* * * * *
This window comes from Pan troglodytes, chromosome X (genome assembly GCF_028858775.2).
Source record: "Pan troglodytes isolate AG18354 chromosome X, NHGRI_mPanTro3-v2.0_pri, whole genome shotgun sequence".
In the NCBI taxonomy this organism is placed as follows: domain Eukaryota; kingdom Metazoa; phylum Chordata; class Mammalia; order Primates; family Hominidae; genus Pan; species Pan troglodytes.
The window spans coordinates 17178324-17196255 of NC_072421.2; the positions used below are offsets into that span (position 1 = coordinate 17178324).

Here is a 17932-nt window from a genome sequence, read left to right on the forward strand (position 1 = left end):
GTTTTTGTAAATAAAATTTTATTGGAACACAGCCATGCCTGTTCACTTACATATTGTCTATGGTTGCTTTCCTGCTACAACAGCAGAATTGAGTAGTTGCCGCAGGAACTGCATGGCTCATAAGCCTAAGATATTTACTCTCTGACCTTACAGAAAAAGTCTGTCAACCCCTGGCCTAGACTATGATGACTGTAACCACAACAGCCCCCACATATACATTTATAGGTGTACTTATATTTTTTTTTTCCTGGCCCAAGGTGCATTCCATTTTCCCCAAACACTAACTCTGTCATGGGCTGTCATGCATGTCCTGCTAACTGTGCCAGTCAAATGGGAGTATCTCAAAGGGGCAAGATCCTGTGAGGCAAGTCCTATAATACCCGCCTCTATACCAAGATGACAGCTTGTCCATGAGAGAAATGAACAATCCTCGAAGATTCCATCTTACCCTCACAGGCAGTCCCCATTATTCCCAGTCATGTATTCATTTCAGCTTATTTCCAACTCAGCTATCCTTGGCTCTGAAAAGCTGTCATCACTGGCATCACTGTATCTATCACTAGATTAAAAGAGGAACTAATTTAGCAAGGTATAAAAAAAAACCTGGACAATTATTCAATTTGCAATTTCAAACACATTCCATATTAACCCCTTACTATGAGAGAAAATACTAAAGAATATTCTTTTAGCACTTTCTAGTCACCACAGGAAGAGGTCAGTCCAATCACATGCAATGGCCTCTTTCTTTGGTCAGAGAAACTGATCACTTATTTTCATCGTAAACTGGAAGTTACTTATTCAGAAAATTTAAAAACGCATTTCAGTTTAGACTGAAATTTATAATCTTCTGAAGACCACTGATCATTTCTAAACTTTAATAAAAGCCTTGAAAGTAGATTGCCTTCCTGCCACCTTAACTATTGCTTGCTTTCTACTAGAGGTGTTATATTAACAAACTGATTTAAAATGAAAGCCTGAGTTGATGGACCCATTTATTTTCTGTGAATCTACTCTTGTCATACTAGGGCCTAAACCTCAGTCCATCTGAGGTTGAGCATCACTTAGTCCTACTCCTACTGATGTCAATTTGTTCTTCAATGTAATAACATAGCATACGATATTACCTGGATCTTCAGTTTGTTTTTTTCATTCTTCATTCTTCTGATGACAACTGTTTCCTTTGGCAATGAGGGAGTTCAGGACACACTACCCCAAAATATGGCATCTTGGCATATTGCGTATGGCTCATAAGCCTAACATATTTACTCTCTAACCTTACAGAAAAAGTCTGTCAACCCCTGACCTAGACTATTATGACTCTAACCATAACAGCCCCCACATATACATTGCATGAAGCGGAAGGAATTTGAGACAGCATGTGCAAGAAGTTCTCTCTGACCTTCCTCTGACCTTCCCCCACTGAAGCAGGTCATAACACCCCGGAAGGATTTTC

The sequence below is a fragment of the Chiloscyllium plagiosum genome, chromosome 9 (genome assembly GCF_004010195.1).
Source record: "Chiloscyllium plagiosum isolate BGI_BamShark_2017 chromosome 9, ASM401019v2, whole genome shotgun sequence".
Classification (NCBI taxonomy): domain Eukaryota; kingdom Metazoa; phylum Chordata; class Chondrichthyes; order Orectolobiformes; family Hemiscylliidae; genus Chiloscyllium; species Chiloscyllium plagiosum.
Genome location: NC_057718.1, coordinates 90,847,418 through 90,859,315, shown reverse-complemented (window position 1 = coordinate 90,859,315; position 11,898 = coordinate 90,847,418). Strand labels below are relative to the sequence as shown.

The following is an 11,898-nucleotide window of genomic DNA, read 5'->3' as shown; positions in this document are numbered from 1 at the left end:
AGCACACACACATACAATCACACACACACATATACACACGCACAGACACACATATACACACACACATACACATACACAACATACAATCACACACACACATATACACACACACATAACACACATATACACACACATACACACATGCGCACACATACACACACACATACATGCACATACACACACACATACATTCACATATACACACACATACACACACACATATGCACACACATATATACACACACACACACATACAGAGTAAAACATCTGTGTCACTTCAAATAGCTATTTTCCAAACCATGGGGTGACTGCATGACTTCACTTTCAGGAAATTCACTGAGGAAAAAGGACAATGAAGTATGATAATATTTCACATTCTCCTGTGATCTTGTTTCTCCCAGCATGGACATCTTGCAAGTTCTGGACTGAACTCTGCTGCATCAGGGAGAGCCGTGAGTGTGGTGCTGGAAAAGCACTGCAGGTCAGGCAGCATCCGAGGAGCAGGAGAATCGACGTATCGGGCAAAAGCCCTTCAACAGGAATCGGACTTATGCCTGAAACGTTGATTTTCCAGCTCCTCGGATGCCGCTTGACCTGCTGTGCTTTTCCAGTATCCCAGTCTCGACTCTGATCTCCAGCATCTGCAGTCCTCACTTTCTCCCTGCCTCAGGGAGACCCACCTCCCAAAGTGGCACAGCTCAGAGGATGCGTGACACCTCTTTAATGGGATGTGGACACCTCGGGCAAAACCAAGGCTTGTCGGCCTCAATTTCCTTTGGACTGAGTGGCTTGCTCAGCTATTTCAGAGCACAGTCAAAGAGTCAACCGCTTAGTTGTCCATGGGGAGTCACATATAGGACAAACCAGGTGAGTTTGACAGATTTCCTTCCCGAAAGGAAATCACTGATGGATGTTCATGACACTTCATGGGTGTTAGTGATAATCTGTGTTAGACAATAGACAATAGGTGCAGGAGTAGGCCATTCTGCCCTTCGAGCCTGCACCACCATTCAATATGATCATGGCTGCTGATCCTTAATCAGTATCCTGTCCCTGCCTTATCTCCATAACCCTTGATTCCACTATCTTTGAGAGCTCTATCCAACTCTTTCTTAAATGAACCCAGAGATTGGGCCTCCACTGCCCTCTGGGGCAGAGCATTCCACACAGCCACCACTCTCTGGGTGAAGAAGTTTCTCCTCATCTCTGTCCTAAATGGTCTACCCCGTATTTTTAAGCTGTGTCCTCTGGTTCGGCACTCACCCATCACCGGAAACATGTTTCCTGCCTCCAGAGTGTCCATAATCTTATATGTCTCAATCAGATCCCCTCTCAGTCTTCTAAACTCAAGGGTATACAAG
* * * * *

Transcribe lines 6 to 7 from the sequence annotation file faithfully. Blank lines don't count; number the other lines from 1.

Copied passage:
GTTTTTGTAAATAAAATTTTATTGGAACACAGCCATGCCTGTTCACTTACATATTGTCTATGGTTGCTTTCCTGCTACAACAGCAGAATTGAGTAGTTGCCGCAGGAACTGCATGGCTCATAAGCCTAAGATATTTACTCTCTGACCTTACAGAAAAAGTCTGTCAACCCCTGGCCTAGACTATGATGACTGTAACCACAACAGCCCCCACATATACATTTATAGGTGTACTTATATTTTTTTTTTCCTGGCCCAAGGTGCATTCCATTTTCCCCAAACACTAACTCTGTCATGGGCTGTCATGCATGTCCTGCTAACTGTGCCAGTCAAATGGGAGTATCTCAAAGGGGCAAGATCCTGTGAGGCAAGTCCTATAATACCCGCCTCTATACCAAGATGACAGCTTGTCCATGAGAGAAATGAACAATCCTCGAAGATTCCATCTTACCCTCACAGGCAGTCCCCATTATTCCCAGTCATGTATTCATTTCAGCTTATTTCCAACTCAGCTATCCTTGGCTCTGAAAAGCTGTCATCACTGGCATCACTGTATCTATCACTAGATTAAAAGAGGAACTAATTTAGCAAGGTATAAAAAAAAACCTGGACAATTATTCAATTTGCAATTTCAAACACATTCCATATTAACCCCTTACTATGAGAGAAAATACTAAAGAATATTCTTTTAGCACTTTCTAGTCACCACAGGAAGAGGTCAGTCCAATCACATGCAATGGCCTCTTTCTTTGGTCAGAGAAACTGATCACTTATTTTCATCGTAAACTGGAAGTTACTTATTCAGAAAATTTAAAAACGCATTTCAGTTTAGACTGAAATTTATAATCTTCTGAAGACCACTGATCATTTCTAAACTTTAATAAAAGCCTTGAAAGTAGATTGCCTTCCTGCCACCTTAACTATTGCTTGCTTTCTACTAGAGGTGTTATATTAACAAACTGATTTAAAATGAAAGCCTGAGTTGATGGACCCATTTATTTTCTGTGAATCTACTCTTGTCATACTAGGGCCTAAACCTCAGTCCATCTGAGGTTGAGCATCACTTAGTCCTACTCCTACTGATGTCAATTTGTTCTTCAATGTAATAACATAGCATACGATATTACCTGGATCTTCAGTTTGTTTTTTTCATTCTTCATTCTTCTGATGACAACTGTTTCCTTTGGCAATGAGGGAGTTCAGGACACACTACCCCAAAATATGGCATCTTGGCATATTGCGTATGGCTCATAAGCCTAACATATTTACTCTCTAACCTTACAGAAAAAGTCTGTCAACCCCTGACCTAGACTATTATGACTCTAACCATAACAGCCCCCACATATACATTGCATGAAGCGGAAGGAATTTGAGACAGCATGTGCAAGAAGTTCTCTCTGACCTTCCTCTGACCTTCCCCCACTGAAGCAGGTCATAACACCCCGGAAGGATTTTC

The sequence below is a fragment of the Chiloscyllium plagiosum genome, chromosome 9 (genome assembly GCF_004010195.1).